Use this URL to cite or link to this record in EThOS: http://ethos.bl.uk/OrderDetails.do?uin=uk.bl.ethos.413761
Title: Colonial intervention and urban transformation : a case study of Shahjahanabad/Old Delhi
Author: Sharma, Jyoti P.
Awarding Body: De Montfort University
Current Institution: De Montfort University
Date of Award: 2005
Availability of Full Text:
Access through EThOS:
Access through Institution:
Abstract:
This study addresses issues that pertain to the urban transformation of the builtenvironment of a pre-colonial city of the Indian sub continent following British occupation. The research centres on the city of Shahjahanabad / Old Delhi as the recipient of change that transformed the architecture and urban form of the 17`h century city built by the Mughals to conform to the British vision of urbanism shaped by political needs and belief in the superiority of European civilization. The study extends the past scholarship on the city by presenting a total picture of Shahjahanabad / Old Delhi's built-environment and the transformation of its urban form at macro and micro levels as one culture made way for the next. The study acknowledges the presence of political considerations, both in their direct manifestation and as an undercurrent, in all architectural interventions, given the colonial relationship between the city and its British occupants. The Mutiny was the fulcrum about which two architecturally distinct approaches towards addressing the city's urban form can be discerned. The year 1911, when the politically significant decision to transfer the capital of British India to Delhi was announced, also had a bearing on the relationship between the British and the city. As the British attention was diverted towards building New Delhi interventions in the older city, now referred to as Old Delhi, were directed to make it a presentable neighbour of New Delhi. The study explores how British architecture, planning and urban design inputs contributed towards the creation of a British identity, in the backdrop of the political climate, by transforming the urban landscape of 17th century Shahjahanabad from the early I 9th century to the early 20th century. It is concluded that the degree of interventions made in the built-environment of Shahjahanabad / Old Delhi was the outcome of contemporaneous political developments. The interventions were directed to make Shahjahanabad / Old Delhi habitable for the resident European community and to create a British identity. The study draws attention to the difference in the pre-Mutiny and post- Mutiny architectural scenario as well as to the post-1911 neglect of the city. The following themes are scrutinised in a chronological sequence: (i) the development of the built-environment of Shahjahanabad under the Mughals, from Emperor Shahjahan and his successors, till its British occupation, (ii) the British response to Delhi's Mughal institutions and built-form types as rulers of the city and subsequent introduction of European institutions to forge their own identity in an alien cultural milieu. This is discussed as two distinct sets of reactions underpinned by the Mutiny, as in pre-Mutiny and post-Mutiny scenarios, (iii) the contributions of the institution of the durbar (court) with its transient trappings of ceremony, festivity and cardboard architecture as harbingers of a permanent identity, (iv) the building of a new capital as a symbol of the permanence of British Raj (rule) and the concomitant diversion of attention to the New Delhi project leading to the neglect of Shahjahanabad / Old Delhi. The outcomes of this research, based on the interpretation and description of empirical data and documentary sources, are presented in two parts. Part-I builds the picture of the city at the macro level as it traces the evolution of the builtenvironment of the city as a whole. Part-II delves into the city fabric to present the micro level architectural scenario as it examines case studies of various built-form precincts whose urban form was transformed following British intervention.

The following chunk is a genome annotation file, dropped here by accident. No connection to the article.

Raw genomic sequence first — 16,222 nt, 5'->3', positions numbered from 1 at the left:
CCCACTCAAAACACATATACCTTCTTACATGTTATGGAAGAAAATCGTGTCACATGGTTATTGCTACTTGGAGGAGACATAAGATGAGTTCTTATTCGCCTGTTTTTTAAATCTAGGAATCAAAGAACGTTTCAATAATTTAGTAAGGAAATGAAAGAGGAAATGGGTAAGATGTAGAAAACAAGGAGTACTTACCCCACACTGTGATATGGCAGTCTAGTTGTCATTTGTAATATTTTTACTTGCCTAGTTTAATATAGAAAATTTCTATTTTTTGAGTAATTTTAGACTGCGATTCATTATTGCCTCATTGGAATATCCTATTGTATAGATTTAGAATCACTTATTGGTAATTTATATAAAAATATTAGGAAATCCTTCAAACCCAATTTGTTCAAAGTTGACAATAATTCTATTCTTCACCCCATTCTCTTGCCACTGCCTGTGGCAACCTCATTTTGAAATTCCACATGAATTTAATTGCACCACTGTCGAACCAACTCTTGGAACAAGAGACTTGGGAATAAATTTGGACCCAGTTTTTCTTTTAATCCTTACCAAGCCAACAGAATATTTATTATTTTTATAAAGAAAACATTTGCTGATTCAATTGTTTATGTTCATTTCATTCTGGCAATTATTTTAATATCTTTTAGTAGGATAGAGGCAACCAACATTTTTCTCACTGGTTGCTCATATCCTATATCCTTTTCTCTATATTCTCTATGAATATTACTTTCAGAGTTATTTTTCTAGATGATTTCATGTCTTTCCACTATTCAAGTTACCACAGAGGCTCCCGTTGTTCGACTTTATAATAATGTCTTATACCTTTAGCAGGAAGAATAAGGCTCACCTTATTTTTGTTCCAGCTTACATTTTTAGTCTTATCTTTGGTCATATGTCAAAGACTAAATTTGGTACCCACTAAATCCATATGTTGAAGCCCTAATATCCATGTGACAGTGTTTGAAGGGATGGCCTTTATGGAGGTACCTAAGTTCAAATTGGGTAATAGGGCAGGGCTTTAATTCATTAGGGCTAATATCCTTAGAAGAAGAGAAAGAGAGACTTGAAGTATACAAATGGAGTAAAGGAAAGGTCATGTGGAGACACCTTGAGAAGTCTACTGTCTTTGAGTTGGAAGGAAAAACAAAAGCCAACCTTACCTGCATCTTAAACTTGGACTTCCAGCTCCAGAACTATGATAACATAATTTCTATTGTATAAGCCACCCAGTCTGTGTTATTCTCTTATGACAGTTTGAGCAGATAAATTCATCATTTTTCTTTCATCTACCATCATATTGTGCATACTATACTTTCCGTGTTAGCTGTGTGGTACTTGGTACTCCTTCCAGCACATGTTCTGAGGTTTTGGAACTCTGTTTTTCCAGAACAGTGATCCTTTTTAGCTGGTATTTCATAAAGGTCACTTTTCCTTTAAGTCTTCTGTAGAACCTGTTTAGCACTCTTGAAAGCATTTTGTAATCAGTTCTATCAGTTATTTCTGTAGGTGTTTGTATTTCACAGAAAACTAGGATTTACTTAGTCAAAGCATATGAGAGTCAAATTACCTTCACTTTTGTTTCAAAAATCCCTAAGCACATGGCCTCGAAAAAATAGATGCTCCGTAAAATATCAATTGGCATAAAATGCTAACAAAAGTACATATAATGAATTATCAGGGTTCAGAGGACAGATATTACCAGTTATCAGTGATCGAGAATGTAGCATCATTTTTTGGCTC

Supervisor: Not available Sponsor: Not available
Qualification Name: Thesis (Ph.D.) Qualification Level: Doctoral
EThOS ID: uk.bl.ethos.413761  DOI: Not available
Keywords: 954.56
Share: